During the warmer months, it can be difficult to quench your thirst. While water is a common recommendation to prevent dehydration (1), it can be tempting to reach for beverages that may not help to keep you hydrated. For some people, picking the wrong one can have severe consequences.
Fruit juice and soda, while tasty, can have undesired consequences when it comes to managing your blood sugar. While fruit juice may appear to be a healthy option, on average, most commercial fruit juices have about the same amount of sugar as soda, with some fruit juices that indicate that they are 100% real fruit weigh in with more sugar than traditional sodas (2). So, if water doesn’t appeal to you, and juice and sodas can wreak havoc on blood sugar levels, what is the healthier option?
Green tea: more than just for thirst quenching
Out of the different versions of tea that are available, green tea undergoes the least amount of oxidation during the processing procedure (3). The minimal processing required for green tea allows this variety to have higher levels of catechins than other types of tea (4).
Studies have suggested that a diet that is high in catechins can lower blood pressure, help in the fat oxidation process, and help to preserve good LDL-cholesterol levels (5). Catechins are also potent antioxidants, which help to mitigate the damage from free radicals within the body (5).
Green tea for a smaller waist
Several of the components in green tea have been shown to be beneficial when added to a healthy diet. One other benefit that has been identified of catechins is the thermogenic qualities that can help to trigger the body to use stored body fat for energy to use throughout the day (6). Drinking between four and five cups of green tea, when combined with a moderate level of activity, has been shown to help people to lose additional weight and can also reduce fat around the abdominal area (7).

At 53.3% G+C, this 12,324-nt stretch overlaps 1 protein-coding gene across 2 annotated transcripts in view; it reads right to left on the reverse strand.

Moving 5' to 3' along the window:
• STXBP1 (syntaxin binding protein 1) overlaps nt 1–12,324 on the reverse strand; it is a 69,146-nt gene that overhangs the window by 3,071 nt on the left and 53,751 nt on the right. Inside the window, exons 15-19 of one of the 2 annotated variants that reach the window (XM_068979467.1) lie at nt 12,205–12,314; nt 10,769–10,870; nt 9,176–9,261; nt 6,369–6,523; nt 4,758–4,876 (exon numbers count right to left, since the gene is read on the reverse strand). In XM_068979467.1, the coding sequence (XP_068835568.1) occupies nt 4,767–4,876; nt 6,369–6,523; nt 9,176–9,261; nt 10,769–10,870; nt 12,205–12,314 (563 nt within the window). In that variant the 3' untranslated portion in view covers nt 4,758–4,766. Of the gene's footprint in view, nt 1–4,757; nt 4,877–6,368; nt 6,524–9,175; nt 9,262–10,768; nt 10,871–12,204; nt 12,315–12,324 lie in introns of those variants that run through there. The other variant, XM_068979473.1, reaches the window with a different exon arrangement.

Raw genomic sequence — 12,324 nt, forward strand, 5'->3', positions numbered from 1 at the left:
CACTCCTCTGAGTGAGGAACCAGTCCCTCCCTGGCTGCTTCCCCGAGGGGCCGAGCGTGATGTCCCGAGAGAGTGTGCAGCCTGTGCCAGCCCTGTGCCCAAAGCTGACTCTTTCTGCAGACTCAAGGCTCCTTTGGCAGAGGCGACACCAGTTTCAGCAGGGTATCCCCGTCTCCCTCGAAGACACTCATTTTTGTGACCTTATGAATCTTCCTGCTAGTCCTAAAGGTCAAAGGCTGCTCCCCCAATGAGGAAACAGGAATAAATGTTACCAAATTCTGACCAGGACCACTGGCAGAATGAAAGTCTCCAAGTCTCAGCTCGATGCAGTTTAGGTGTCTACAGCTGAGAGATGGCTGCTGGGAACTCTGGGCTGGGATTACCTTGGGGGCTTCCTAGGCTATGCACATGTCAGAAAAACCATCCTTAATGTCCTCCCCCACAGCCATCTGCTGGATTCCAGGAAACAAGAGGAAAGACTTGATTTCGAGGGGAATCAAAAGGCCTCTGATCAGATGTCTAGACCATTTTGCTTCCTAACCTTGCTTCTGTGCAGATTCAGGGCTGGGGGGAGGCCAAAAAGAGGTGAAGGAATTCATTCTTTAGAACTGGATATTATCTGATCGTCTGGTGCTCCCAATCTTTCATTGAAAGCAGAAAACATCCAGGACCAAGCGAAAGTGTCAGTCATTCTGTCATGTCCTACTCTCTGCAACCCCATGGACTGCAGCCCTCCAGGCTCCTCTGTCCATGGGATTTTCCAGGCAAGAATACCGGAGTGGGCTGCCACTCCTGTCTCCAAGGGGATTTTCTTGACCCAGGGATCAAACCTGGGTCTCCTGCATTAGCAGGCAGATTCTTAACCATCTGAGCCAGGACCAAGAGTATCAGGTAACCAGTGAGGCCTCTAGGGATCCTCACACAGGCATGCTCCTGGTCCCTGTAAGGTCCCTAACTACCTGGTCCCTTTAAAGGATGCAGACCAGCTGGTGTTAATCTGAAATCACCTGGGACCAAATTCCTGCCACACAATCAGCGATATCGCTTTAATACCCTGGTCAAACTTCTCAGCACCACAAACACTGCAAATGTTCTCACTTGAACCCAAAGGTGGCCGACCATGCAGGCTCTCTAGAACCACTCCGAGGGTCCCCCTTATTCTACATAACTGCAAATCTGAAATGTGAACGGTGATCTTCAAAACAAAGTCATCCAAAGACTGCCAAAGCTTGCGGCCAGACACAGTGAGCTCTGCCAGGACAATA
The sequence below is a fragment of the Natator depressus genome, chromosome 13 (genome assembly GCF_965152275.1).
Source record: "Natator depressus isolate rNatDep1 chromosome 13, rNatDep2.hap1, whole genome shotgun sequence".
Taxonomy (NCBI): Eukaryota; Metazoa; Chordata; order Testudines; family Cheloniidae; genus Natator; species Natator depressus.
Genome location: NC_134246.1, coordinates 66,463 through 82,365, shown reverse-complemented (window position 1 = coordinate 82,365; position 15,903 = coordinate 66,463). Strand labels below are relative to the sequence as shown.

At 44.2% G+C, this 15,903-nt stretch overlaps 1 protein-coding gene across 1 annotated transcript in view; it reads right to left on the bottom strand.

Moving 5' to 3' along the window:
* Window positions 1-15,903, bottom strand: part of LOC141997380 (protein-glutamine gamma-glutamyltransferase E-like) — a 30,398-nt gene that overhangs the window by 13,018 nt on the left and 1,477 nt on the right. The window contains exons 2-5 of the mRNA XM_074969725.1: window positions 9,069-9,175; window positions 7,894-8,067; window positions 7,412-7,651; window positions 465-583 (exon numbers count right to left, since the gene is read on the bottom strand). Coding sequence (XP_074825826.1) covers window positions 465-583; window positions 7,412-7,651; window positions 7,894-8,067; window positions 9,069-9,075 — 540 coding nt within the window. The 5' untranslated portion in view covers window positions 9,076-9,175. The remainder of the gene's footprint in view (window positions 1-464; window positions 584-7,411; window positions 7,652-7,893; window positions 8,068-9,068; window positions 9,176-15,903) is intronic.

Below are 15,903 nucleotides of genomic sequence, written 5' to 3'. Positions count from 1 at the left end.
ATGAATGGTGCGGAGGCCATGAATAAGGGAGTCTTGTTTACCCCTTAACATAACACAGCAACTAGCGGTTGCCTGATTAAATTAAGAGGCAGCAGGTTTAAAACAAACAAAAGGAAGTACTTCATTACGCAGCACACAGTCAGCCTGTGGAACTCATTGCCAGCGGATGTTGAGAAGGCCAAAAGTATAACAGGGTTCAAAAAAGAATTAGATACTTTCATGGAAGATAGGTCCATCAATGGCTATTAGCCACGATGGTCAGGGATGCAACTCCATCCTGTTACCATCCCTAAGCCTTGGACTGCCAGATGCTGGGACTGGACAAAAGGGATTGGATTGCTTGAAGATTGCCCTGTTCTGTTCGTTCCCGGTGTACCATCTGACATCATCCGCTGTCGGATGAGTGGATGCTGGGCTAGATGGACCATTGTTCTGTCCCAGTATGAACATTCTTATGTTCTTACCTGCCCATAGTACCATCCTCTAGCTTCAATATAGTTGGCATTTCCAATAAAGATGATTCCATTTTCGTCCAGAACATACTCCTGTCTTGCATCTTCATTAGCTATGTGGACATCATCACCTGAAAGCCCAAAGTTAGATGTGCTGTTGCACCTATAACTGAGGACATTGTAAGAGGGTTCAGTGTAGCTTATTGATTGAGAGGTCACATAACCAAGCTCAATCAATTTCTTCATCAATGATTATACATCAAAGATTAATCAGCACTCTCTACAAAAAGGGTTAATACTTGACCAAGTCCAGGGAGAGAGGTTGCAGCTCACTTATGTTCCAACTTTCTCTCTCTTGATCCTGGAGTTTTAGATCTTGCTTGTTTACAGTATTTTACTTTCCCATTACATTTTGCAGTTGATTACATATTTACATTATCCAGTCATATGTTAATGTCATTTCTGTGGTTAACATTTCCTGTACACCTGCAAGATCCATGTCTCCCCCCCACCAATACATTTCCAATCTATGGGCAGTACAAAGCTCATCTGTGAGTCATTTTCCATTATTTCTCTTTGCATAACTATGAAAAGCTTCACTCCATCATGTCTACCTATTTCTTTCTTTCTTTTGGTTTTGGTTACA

Green tea can help you to manage your blood sugar
While obesity and being overweight have been identified as risk factors for developing type 2 diabetes (8), the components in a refreshing glass of green tea can not only help to reduce the abdominal fat that is linked to the development of diabetes (7), it can also help to lower blood sugar levels, particularly when eating starchy foods (9).
It is thought that the large quantity of green tea consumed by individuals residing in Asian countries may be the reason that the rates of obesity and type 2 diabetes are much lower than those found in the United States, where green tea is not as popular (10).
Antonia is a science enthusiast with a keen interest in health nutrition. She has been intensely researching various dieting routines for several years now, weighing their highs and their lows, to bring readers the most interesting info and news in the field. While she is very excited about a high raw diet, she likes to keep a fair and balanced approach towards non-raw methods of food preparation as well. Read more by Antonia here, and SUBSCRIBE!
Sources for this article include:
(1) Popkin, B. M., D’Anci, K. E., & Rosenberg, I. H. (2010). Water, hydration and health. Nutrition Reviews, 68(8), 439-458. www.ncbi.nlm.nih.gov
(2) Barclay, E. (2014). Fruit juice vs. soda? Both beverages pack in sugar, health risks. NPR: The Salt. www.npr.org
(3) Khan, N. & Mukhtar, H. (2013). Tea and health: Studies in humans. Current Pharmaceutical Design. 19(34). 6141-6147. www.ncbi.nlm.nih.gov
(4) Karoi, S. M., Wachira, F. N., Wanyoko, J. K., & Ngure, R. M. (2007). Antioxidant capacity of different types of tea products. African Journal of Biotechnology, 6(19), 2287-2296. www.ajol.info
(5) Heneman, K. & Zidenberg-Cherr, S. (2008). Some facts about catechins. Nutrition and Health Info-Sheet for Health Professionals. nutrition.ucdavis.edu
(6) Dullo, A. G., Seydoux, J., Girardier, L., Chantre, P., & Vandermander, J. (2000). Green tea and thermogenesis: Interactions between catechin-polyphenols, caffeine and sympathetic activity. International Journal of Obesity, 24(2), 252-258. www.nature.com
(7) Maki, K. C., Reeves, M. S., Farmer, M., Yasunga, K., Matsuo, N., Katsuragi, Y. … & Cartwright, Y. (2008). Green tea catechin consumption enhances exercise-induced abdominal fat loss in overweight and obese adults. The Journal of Nutrition, 139(2), 264-270. jn.nutrition.org
(8) Goran, M. I., Ball, G. D., & Cruz, M. L. (2003). Obesity and risk of type 2 diabetes and cardiovascular disease in children and adolescents. Journal of Clinical Endocrinology and Metabolism, 88(4), 1417-1427. www.ncbi.nlm.nih.gov
(9) Liu, K., Zhou, R., Wang, B., Chen, K., Shi. L., Zhu, J., & Mi, M. (2013). Effect of green tea on glucose control and insulin sensitivity: A meta-analysis of 17 randomized controlled trials. American Journal of Clinical Nutrition, 198(2). ajcn.nutrition.org
(10) Kim, H. M. & Kim, J. (2013). The effects of green tea on obesity and type 2 diabetes. Diabetes & Metabolism Journal, 37(3). 173-175. www.ncbi.nlm.nih.gov